Designed for a couple expecting their first child, the home incorporates a number of whimsical features intended to heighten their already strong sense of play and creativity. The exterior walls are built using “Rastra” block, an insulating concrete form that uses recycled Styrofoam for high insulation value. Large south facing windows, combined with high ceilings and bright colors, make the small home feel light and spacious. To maximize space without adding significant square footage, two bump-outs are added to the floor plan. The first provides space for a dining table adjacent to the kitchen and living room. The second, a play nook with a daybed/window seat, serves as a restful reading room or child’s play room that is easily supervised from the kitchen or office. This innovative space also includes an “elf door”- a mini door located at the back of the child’s closet that leads to the play room. In the center of the house lies the office, with large sliding doors that allow the room to be closed off for work, or completely opened to enlarge the public space of the great room. Corrugated galvanized metal is used as an interior finish for the curving entry hall wall and kitchen island as well as a durable wainscoting in the child’s room.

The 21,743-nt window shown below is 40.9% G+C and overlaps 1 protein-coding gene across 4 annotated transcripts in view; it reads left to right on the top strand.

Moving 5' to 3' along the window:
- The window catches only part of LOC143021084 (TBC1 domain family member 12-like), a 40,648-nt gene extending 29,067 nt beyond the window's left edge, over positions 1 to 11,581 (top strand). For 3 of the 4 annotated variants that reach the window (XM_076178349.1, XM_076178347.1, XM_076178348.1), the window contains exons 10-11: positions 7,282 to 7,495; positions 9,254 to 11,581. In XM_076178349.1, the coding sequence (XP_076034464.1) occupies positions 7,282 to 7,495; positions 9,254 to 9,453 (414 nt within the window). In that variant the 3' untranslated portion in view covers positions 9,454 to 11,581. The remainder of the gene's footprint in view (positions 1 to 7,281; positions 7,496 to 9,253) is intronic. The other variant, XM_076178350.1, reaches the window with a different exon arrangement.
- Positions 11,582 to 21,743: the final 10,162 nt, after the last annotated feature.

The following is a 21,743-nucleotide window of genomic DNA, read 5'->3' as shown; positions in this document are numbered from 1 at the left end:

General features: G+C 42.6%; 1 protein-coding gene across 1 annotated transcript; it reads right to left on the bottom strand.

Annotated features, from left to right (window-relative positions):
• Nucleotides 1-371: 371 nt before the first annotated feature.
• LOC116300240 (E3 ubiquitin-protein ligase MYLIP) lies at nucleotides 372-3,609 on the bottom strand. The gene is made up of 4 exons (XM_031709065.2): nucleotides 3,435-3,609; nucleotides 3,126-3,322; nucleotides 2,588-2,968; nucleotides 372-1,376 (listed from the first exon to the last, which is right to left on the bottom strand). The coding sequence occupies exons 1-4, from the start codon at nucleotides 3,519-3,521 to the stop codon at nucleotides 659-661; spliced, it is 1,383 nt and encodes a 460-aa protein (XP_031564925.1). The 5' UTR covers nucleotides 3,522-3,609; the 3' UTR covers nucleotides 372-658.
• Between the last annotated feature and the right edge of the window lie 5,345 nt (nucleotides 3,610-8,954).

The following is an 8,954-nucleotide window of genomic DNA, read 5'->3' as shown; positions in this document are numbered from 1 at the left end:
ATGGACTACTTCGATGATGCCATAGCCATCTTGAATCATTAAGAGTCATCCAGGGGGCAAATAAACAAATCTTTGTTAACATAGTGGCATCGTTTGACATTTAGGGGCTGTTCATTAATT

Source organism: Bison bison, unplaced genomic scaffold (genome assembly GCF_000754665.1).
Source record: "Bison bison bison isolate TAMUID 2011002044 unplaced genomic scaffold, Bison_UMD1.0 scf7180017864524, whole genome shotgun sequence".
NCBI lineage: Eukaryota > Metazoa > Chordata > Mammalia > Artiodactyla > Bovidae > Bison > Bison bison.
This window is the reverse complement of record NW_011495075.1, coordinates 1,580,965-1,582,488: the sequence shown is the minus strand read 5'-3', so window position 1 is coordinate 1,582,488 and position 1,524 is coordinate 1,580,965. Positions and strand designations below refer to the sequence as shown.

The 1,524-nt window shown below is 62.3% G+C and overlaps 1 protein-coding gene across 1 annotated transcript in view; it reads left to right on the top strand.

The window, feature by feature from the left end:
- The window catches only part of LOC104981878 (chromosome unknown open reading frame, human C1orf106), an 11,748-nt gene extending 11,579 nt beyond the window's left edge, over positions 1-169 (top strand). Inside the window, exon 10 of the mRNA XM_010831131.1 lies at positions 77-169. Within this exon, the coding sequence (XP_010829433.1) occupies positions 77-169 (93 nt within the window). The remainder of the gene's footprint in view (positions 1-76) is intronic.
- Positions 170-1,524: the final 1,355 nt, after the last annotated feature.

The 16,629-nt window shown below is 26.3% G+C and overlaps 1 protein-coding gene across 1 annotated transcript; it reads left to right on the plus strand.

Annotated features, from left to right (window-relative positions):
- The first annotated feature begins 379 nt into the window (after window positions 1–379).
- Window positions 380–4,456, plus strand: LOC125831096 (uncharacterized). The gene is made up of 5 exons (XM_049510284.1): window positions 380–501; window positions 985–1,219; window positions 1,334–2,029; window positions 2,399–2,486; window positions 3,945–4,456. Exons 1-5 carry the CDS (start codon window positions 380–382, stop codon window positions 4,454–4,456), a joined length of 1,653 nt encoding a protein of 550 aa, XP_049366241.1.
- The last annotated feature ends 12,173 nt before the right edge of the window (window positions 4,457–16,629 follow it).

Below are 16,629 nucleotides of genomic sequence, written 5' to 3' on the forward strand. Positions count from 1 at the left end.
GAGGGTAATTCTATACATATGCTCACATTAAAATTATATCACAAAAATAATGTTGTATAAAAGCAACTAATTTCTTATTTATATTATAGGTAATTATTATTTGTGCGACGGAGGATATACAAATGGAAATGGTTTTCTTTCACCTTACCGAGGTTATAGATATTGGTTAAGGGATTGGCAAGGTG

Old school doors were refinished and fitted with textured glass for use at all interior doors. Salvaged school lockers replace the traditional coat closet near the front door. A commercial dryer door serves as a hatch between the master bedroom and laundry room to discourage dirty clothes from being left on the floor. The modified bungalow style porch, with tapered columns cut from single timbers, reflects the owner’s own California childhood. The master bedroom is oriented due south for best passive solar temperature control while the main body of the house is rotated east to capture views and the morning sun.